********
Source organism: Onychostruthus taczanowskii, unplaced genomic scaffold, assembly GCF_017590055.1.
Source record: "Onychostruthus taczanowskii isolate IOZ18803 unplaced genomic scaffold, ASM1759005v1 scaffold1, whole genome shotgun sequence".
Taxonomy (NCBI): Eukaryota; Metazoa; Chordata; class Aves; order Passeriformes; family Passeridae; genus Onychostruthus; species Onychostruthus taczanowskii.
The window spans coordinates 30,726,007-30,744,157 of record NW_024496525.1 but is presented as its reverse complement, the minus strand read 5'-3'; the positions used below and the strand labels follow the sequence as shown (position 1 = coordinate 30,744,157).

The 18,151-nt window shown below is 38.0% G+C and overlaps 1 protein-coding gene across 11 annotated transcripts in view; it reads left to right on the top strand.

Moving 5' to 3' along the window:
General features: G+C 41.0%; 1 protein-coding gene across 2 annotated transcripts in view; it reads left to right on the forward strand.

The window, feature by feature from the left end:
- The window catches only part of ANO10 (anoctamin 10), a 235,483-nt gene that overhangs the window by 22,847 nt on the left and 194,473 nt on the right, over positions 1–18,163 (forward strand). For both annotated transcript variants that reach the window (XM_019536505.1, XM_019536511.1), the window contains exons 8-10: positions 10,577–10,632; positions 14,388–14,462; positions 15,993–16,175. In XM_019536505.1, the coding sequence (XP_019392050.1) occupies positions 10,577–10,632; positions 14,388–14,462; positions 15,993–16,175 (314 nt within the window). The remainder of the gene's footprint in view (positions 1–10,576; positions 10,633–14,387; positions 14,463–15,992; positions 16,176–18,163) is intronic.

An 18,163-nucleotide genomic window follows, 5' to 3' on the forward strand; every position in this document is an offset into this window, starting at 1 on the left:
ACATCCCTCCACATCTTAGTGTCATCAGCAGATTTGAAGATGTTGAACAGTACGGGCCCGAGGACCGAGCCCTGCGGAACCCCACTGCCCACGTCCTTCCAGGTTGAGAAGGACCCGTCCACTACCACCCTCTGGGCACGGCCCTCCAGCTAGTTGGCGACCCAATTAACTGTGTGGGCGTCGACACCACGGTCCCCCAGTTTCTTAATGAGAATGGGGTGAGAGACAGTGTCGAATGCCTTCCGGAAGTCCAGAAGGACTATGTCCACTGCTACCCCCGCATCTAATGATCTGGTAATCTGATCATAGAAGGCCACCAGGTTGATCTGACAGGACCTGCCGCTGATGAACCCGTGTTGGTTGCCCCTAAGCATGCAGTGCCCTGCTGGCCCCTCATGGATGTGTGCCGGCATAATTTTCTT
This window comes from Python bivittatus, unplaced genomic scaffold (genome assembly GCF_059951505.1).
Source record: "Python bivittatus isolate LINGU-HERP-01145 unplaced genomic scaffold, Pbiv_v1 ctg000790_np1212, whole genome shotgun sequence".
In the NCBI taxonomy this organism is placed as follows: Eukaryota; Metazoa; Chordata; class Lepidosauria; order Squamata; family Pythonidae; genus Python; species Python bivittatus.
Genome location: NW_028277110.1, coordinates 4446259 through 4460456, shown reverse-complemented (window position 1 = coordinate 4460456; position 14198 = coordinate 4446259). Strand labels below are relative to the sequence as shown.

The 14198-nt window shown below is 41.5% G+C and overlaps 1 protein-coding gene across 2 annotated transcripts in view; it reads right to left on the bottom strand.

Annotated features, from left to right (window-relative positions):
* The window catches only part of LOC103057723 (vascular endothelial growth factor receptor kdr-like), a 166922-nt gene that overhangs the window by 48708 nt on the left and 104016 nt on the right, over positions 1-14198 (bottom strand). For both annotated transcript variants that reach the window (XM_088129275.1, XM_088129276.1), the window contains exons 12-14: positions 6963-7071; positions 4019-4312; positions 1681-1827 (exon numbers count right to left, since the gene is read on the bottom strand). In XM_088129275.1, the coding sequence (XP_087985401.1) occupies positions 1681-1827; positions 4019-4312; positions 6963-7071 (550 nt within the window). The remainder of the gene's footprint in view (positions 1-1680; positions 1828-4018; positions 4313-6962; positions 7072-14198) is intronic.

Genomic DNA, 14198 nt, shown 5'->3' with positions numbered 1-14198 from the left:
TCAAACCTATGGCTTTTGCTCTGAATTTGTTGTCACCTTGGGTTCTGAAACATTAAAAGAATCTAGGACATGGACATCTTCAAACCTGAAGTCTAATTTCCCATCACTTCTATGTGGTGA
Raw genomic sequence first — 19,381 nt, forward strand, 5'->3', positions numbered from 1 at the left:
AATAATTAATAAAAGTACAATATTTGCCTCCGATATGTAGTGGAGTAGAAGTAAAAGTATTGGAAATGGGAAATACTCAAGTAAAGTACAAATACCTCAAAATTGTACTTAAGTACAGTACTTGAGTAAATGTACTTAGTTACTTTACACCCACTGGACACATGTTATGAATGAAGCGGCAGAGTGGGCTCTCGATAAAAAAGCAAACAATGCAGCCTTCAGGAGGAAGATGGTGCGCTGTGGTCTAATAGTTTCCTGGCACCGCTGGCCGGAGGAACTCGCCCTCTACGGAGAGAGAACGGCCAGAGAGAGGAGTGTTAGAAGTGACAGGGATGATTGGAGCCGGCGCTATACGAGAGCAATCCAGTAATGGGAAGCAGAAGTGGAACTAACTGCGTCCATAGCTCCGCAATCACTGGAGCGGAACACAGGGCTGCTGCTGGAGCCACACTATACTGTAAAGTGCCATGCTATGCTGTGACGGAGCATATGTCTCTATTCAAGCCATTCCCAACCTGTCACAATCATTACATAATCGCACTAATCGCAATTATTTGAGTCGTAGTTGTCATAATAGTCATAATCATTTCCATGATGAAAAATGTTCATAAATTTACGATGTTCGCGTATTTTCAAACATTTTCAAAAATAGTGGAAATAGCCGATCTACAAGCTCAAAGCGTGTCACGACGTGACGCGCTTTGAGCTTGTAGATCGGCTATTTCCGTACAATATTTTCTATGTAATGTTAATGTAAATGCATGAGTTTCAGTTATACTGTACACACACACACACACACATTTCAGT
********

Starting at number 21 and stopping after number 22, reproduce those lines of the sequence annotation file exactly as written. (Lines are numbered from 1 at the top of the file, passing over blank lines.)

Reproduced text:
Raw genomic sequence first — 19,381 nt, forward strand, 5'->3', positions numbered from 1 at the left:
AATAATTAATAAAAGTACAATATTTGCCTCCGATATGTAGTGGAGTAGAAGTAAAAGTATTGGAAATGGGAAATACTCAAGTAAAGTACAAATACCTCAAAATTGTACTTAAGTACAGTACTTGAGTAAATGTACTTAGTTACTTTACACCCACTGGACACATGTTATGAATGAAGCGGCAGAGTGGGCTCTCGATAAAAAAGCAAACAATGCAGCCTTCAGGAGGAAGATGGTGCGCTGTGGTCTAATAGTTTCCTGGCACCGCTGGCCGGAGGAACTCGCCCTCTACGGAGAGAGAACGGCCAGAGAGAGGAGTGTTAGAAGTGACAGGGATGATTGGAGCCGGCGCTATACGAGAGCAATCCAGTAATGGGAAGCAGAAGTGGAACTAACTGCGTCCATAGCTCCGCAATCACTGGAGCGGAACACAGGGCTGCTGCTGGAGCCACACTATACTGTAAAGTGCCATGCTATGCTGTGACGGAGCATATGTCTCTATTCAAGCCATTCCCAACCTGTCACAATCATTACATAATCGCACTAATCGCAATTATTTGAGTCGTAGTTGTCATAATAGTCATAATCATTTCCATGATGAAAAATGTTCATAAATTTACGATGTTCGCGTATTTTCAAACATTTTCAAAAATAGTGGAAATAGCCGATCTACAAGCTCAAAGCGTGTCACGACGTGACGCGCTTTGAGCTTGTAGATCGGCTATTTCCGTACAATATTTTCTATGTAATGTTAATGTAAATGCATGAGTTTCAGTTATACTGTACACACACACACACACACATTTCAGT